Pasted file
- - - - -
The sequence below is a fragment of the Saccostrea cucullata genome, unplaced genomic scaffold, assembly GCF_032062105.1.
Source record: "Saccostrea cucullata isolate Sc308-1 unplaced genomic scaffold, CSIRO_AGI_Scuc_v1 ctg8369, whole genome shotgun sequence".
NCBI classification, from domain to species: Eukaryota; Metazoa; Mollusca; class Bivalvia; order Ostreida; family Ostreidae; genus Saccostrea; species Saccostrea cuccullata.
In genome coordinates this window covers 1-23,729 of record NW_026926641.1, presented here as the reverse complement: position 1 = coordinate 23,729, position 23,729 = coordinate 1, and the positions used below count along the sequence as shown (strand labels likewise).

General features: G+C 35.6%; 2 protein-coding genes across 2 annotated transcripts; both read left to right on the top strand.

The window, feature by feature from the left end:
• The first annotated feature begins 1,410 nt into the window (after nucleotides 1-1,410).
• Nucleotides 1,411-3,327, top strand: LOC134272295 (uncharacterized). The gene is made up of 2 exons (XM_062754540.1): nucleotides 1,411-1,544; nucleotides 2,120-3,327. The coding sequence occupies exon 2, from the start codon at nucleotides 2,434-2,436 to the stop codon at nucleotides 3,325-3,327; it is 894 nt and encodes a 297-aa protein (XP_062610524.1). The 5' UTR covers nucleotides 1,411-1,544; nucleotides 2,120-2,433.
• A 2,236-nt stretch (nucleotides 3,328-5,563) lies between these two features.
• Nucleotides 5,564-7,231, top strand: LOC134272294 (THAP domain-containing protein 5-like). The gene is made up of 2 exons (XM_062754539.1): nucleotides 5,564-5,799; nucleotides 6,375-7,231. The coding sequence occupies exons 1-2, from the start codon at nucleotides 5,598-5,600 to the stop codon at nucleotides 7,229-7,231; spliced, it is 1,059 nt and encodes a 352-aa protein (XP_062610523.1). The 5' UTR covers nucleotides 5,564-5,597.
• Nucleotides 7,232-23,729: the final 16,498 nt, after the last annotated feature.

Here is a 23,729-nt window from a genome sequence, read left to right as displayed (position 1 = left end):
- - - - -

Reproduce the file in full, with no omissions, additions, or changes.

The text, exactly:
The sequence below is a fragment of the Saccostrea cucullata genome, unplaced genomic scaffold, assembly GCF_032062105.1.
Source record: "Saccostrea cucullata isolate Sc308-1 unplaced genomic scaffold, CSIRO_AGI_Scuc_v1 ctg8369, whole genome shotgun sequence".
NCBI classification, from domain to species: Eukaryota; Metazoa; Mollusca; class Bivalvia; order Ostreida; family Ostreidae; genus Saccostrea; species Saccostrea cuccullata.
In genome coordinates this window covers 1-23,729 of record NW_026926641.1, presented here as the reverse complement: position 1 = coordinate 23,729, position 23,729 = coordinate 1, and the positions used below count along the sequence as shown (strand labels likewise).

General features: G+C 35.6%; 2 protein-coding genes across 2 annotated transcripts; both read left to right on the top strand.

The window, feature by feature from the left end:
• The first annotated feature begins 1,410 nt into the window (after nucleotides 1-1,410).
• Nucleotides 1,411-3,327, top strand: LOC134272295 (uncharacterized). The gene is made up of 2 exons (XM_062754540.1): nucleotides 1,411-1,544; nucleotides 2,120-3,327. The coding sequence occupies exon 2, from the start codon at nucleotides 2,434-2,436 to the stop codon at nucleotides 3,325-3,327; it is 894 nt and encodes a 297-aa protein (XP_062610524.1). The 5' UTR covers nucleotides 1,411-1,544; nucleotides 2,120-2,433.
• A 2,236-nt stretch (nucleotides 3,328-5,563) lies between these two features.
• Nucleotides 5,564-7,231, top strand: LOC134272294 (THAP domain-containing protein 5-like). The gene is made up of 2 exons (XM_062754539.1): nucleotides 5,564-5,799; nucleotides 6,375-7,231. The coding sequence occupies exons 1-2, from the start codon at nucleotides 5,598-5,600 to the stop codon at nucleotides 7,229-7,231; spliced, it is 1,059 nt and encodes a 352-aa protein (XP_062610523.1). The 5' UTR covers nucleotides 5,564-5,597.
• Nucleotides 7,232-23,729: the final 16,498 nt, after the last annotated feature.

Here is a 23,729-nt window from a genome sequence, read left to right as displayed (position 1 = left end):